They used to laugh at him, calling him the Weather Man with derision in their voices.
“Preserving storms in bottles? Really, Dad?” Even his oldest daughter thought he was wasting his time. “That’s seriously lame.”
But Sam – that was his real name – went on collecting, stuffing sunrises into jam jars and snow storms into pickle bottles. He even managed to cram a coastal fog into a container one day, but it had been a wild capture. The bottle – once a home for spicy Kalamata olives – had retained the faint odor of garlic and brine. He wasn’t sure the integrity of the fog could be maintained.
The mason jars, with their special two-part lids, he reserved for the violent thunderstorms, the fingers of “Dracula” lightning, and the blustery gale-force winds of minor hurricanes.
By the time he’d lined every wall of his garage with shelves of bottles and jars, they no longer had actual weather reporters on the air. Instead, a virtual assistant would provide daily, weekly, and monthly weather schedules, highlighting planned storms.
It would have been nice to blame the eventual breakdown of the weather nets on aliens or meteors, or even war, but the reality was that hardware sometimes breaks, and software sometimes glitches.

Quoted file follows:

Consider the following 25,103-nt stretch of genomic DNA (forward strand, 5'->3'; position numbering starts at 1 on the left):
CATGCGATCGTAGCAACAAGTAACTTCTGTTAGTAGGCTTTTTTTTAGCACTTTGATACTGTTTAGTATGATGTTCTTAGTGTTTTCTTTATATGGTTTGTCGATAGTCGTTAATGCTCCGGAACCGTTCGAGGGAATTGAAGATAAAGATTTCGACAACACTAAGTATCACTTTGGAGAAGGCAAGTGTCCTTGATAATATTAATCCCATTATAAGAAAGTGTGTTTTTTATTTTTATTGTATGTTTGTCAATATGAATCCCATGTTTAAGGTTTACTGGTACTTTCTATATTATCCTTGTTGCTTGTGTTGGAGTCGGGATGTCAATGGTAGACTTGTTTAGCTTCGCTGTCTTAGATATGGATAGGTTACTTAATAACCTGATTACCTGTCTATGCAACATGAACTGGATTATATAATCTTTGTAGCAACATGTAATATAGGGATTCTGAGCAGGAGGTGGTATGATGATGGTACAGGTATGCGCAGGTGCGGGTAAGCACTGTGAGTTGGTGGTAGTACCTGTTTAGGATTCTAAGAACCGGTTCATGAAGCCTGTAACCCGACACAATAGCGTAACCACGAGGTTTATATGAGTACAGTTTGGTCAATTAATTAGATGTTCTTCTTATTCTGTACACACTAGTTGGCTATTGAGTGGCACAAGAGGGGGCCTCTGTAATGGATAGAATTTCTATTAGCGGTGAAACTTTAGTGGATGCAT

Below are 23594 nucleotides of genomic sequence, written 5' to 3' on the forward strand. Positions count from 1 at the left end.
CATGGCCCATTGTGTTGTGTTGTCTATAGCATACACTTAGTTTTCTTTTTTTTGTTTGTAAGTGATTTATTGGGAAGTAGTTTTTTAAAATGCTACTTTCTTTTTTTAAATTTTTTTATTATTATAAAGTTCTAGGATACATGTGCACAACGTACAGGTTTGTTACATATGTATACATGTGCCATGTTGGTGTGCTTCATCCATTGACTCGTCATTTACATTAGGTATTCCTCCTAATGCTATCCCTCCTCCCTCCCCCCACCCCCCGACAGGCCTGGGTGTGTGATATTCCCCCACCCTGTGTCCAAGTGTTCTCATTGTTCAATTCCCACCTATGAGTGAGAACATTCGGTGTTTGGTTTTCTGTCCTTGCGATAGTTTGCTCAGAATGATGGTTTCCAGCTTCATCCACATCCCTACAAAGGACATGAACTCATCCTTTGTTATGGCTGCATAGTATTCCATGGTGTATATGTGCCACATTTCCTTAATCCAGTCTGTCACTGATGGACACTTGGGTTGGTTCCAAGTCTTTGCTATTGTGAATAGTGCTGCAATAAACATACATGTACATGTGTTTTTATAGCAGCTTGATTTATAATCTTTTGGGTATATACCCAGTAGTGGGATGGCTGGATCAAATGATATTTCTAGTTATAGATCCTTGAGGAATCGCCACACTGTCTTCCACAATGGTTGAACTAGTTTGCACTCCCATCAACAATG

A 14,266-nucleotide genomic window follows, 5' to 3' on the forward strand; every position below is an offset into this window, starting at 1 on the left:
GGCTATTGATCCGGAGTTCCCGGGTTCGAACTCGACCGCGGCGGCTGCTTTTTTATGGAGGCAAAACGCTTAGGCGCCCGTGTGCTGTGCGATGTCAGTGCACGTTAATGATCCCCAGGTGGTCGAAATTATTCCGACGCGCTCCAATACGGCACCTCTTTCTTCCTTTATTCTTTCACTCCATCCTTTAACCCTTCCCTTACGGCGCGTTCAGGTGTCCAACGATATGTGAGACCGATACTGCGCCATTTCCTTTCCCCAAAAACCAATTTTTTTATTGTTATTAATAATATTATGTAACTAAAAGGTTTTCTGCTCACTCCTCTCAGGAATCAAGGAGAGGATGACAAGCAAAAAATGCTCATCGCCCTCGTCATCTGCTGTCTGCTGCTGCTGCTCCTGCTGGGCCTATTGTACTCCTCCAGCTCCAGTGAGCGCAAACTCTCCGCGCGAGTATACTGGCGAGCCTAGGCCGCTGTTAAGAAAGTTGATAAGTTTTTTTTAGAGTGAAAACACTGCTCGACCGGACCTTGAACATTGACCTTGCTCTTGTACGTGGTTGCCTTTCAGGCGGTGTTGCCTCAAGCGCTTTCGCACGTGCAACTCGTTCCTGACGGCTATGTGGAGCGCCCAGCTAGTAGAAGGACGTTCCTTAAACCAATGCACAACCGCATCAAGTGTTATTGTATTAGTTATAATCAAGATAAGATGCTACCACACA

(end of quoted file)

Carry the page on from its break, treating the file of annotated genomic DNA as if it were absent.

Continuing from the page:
After the sixth week with no precipitation, the governor sent a representative to the Weather Man’s door.
“Dad! Some guy in a suit wants to talk about your bottles!”
He could have made a deal, extorted the government for millions. College tuition for all three kids, the last of the mortgage – all of that could have been covered.
But Sam wasn’t that kind of guy.
“Take them,” he said. “Take them and release them all at once and then send the Weather Corps to get rid of the dead Net.”
And so they did.
They took everything, except for one bottle, the oldest in Sam’s collection. They took them and dropped them from the edge of the atmosphere. For a few days, the weather was chaotic, but eventually it settled into something like Before.
And that lone bottle? The one Sam kept? That one, he gave to his oldest when she turned 21.
“What is it, Dad?”
“It’s a summer squall from the day you were born,” he told her. “I couldn’t save the whole day, but I managed to preserve the weather.”
Father and daughter stood on the deck of their beachfront home, and watched the fog roll in. It was a perfect moment, until the young woman sniffed the air.
“Do you smell olives?”